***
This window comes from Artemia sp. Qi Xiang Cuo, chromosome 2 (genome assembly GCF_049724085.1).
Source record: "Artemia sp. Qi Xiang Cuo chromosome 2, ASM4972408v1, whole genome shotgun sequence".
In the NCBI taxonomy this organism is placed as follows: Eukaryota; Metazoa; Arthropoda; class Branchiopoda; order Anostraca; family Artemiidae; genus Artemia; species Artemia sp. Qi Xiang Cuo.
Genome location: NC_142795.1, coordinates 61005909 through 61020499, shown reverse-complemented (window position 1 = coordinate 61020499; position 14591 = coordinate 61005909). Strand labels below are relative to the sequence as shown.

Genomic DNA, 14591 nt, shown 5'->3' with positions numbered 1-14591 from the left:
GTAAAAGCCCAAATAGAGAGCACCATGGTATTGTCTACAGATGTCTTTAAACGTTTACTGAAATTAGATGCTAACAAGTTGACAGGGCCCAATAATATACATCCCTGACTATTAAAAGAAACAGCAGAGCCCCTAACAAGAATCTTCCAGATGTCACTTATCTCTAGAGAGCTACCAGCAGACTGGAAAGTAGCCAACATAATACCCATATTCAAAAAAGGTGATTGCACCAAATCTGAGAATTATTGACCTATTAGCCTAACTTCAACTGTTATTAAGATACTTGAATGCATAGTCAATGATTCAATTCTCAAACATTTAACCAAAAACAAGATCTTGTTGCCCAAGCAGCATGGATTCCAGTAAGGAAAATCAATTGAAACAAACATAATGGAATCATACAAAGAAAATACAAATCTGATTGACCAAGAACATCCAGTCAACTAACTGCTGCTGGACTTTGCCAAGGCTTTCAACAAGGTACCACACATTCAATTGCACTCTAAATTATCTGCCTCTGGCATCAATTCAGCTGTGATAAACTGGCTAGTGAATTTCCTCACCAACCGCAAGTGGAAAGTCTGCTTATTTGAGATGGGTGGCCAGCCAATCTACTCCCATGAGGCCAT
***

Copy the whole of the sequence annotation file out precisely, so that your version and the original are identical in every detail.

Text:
This window comes from Artemia sp. Qi Xiang Cuo, chromosome 2 (genome assembly GCF_049724085.1).
Source record: "Artemia sp. Qi Xiang Cuo chromosome 2, ASM4972408v1, whole genome shotgun sequence".
In the NCBI taxonomy this organism is placed as follows: Eukaryota; Metazoa; Arthropoda; class Branchiopoda; order Anostraca; family Artemiidae; genus Artemia; species Artemia sp. Qi Xiang Cuo.
Genome location: NC_142795.1, coordinates 61005909 through 61020499, shown reverse-complemented (window position 1 = coordinate 61020499; position 14591 = coordinate 61005909). Strand labels below are relative to the sequence as shown.

Genomic DNA, 14591 nt, shown 5'->3' with positions numbered 1-14591 from the left:
GTAAAAGCCCAAATAGAGAGCACCATGGTATTGTCTACAGATGTCTTTAAACGTTTACTGAAATTAGATGCTAACAAGTTGACAGGGCCCAATAATATACATCCCTGACTATTAAAAGAAACAGCAGAGCCCCTAACAAGAATCTTCCAGATGTCACTTATCTCTAGAGAGCTACCAGCAGACTGGAAAGTAGCCAACATAATACCCATATTCAAAAAAGGTGATTGCACCAAATCTGAGAATTATTGACCTATTAGCCTAACTTCAACTGTTATTAAGATACTTGAATGCATAGTCAATGATTCAATTCTCAAACATTTAACCAAAAACAAGATCTTGTTGCCCAAGCAGCATGGATTCCAGTAAGGAAAATCAATTGAAACAAACATAATGGAATCATACAAAGAAAATACAAATCTGATTGACCAAGAACATCCAGTCAACTAACTGCTGCTGGACTTTGCCAAGGCTTTCAACAAGGTACCACACATTCAATTGCACTCTAAATTATCTGCCTCTGGCATCAATTCAGCTGTGATAAACTGGCTAGTGAATTTCCTCACCAACCGCAAGTGGAAAGTCTGCTTATTTGAGATGGGTGGCCAGCCAATCTACTCCCATGAGGCCAT